What have our schools become? — Jahabar Sadiq
MARCH 28 — Last weekend, I went back to school for a memorial. This was the second time in three years that I visited St John’s Institution. While the memorial for Master Vincent Fernandez was sombre, it ended on an uplifting note when the school rally rang through the old school hall.
The school itself appeared to be a far cry from its glory days. The field was bare but the main building had ferns and other vegetation growing out of it, showing the neglect and lack of respect for the hardware required for the education of the young. I had no heart to even peek into any of the classrooms for fear of further disappointment.
As it is, the school that has produced a list of top Malayans and Malaysians since 1904 no longer boasts of a hockey or football team that dominate the Kuala Lumpur school leagues. We can only take pride that Prime Minister Datuk Seri Najib Razak studied there, as did his cousin Datuk Seri Hishammuddin Hussein, Selangor ruler Sultan Sharafuddin Idris Shah, Perak regent Raja Nazrin Shah and a whole lot more others.
But a school is more than bricks and mortar. The Johannians past and present can and will chip in, as they did previously, to make our alma mater as good as new again and put the green in the right place — the field, not the building.
However, who will put education or the software right? For instance, my colleagues reported today that the Johor education authorities are having a weekend seminar for religious teachers to reinforce the Islamic faith, to counter liberalism, pluralism and the threat of Christianisation.
Really, that is a priority at a time when parents are hounding the government to reinstate English as a medium of instruction for Science and Mathematics?
What do schoolchildren these days learn in school? Do they have a field to even do physical exercises, let alone play football or hockey? What is our education system about? Staying in religious and racial silos? Or to acquire knowledge? To know more. To keep being inquisitive, that’s what I tell people.
My senior from St John’ Institution, Dr Farish A. Noor, wrote last week — What is Knowledge and why do I teach? where he elaborated his love for knowledge and teaching.
“Teaching is about that: It’s about encouraging and inviting students like you to think, so that we all build our knowledge together, and that our society will grow wiser in the future. That’s why your school books are the result of years of thinking and discussing and questioning, and that’s why you must always think and question in class; ask questions to your teachers, and to each other,” he wrote.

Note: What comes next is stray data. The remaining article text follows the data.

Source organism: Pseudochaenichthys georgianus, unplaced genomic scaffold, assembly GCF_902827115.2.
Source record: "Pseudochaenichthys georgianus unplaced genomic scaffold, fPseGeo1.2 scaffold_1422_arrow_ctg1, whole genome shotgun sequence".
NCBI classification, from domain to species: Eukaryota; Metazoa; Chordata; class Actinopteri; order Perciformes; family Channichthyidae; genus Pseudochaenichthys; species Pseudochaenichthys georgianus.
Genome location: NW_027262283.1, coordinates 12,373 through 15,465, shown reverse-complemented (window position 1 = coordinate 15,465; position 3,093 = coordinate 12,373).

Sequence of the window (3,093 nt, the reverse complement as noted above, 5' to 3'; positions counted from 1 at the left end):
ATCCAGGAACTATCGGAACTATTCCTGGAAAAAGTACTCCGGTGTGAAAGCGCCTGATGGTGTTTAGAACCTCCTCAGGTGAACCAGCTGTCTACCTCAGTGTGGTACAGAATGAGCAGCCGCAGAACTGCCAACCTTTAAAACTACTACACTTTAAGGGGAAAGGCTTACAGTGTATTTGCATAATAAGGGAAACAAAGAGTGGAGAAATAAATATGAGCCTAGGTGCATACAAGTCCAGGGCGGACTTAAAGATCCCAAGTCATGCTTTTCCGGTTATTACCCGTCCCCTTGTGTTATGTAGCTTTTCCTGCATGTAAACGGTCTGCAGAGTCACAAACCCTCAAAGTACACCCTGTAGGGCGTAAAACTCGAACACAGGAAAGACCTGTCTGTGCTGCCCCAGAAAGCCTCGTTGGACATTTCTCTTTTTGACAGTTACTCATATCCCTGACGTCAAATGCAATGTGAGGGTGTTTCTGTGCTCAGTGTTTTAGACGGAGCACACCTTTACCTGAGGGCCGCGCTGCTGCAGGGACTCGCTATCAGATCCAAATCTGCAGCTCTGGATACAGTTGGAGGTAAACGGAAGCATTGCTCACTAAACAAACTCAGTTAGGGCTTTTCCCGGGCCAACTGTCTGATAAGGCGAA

See, a whole lot of Malaysians are worried about their children’s future. Just as our parents were worried about us. But they trusted the school system, even the missionary schools to help us seek knowledge together without fear that our faith was brittle and unable to counter the onslaught of other religions. I think Najib, Hishammuddin and others are proof that Muslims can study in missionary schools or abroad and still remain faithful to their religion.
The irony is, both these gentlemen who studied in St John’s Institution and hold powerful positions were also once Education Ministers. And they have tried to shape the education system to produce men and women like them — knowledgeable and confident in their faith and abilities to rise to the top.
So why do we have such seminars for religious teachers? Why don’t we have seminars to make them teach better, like my teachers in St John’s Institution? Why do the authorities persist in chasing shadows of doubt to keep the sheep in the pen of a single-track mind? What do you hope to achieve with this? A nation of unthinking sheep?
I remember Tun Dr Mahathir Mohamad outlining the nine strategic thrusts of Vision 2020 in 1991 and I wonder where it has gone.
Let me recap them —
Challenge 1: Establishing a united Malaysian nation made up of one Bangsa Malaysia (Malaysian Race).
Challenge 2: Creating a psychologically liberated, secure and developed Malaysian society.
Challenge 3: Fostering and developing a mature democratic society.
Challenge 4: Establishing a fully moral and ethical society.
Challenge 5: Establishing a matured liberal and tolerant society.
Challenge 6: Establishing a scientific and progressive society.
Challenge 7: Establishing a fully caring society.
Challenge 8: Ensuring an economically just society, in which there is a fair and equitable distribution of the wealth of the nation.
Challenge 9: Establishing a prosperous society with an economy that is fully competitive, dynamic, robust and resilient.
Do you think we have even reached the halfway point for any of the challenges? Isn’t it a concern that we are nowhere near any of the challenges? Isn’t it ridiculous that we are suspicious of those of other faiths trying to proselytise? Isn’t it astounding that we don’t hear of emphasis on science, mathematics or sports in our schools?
Isn’t it sad that an education system that has produced thinkers, visionaries and sportsmen who once ruled the world in their time now worry about boys and girls going astray in their faith?
Seriously, please leave that concern to their parents and do your job - teaching and training your students to be the best that they can be.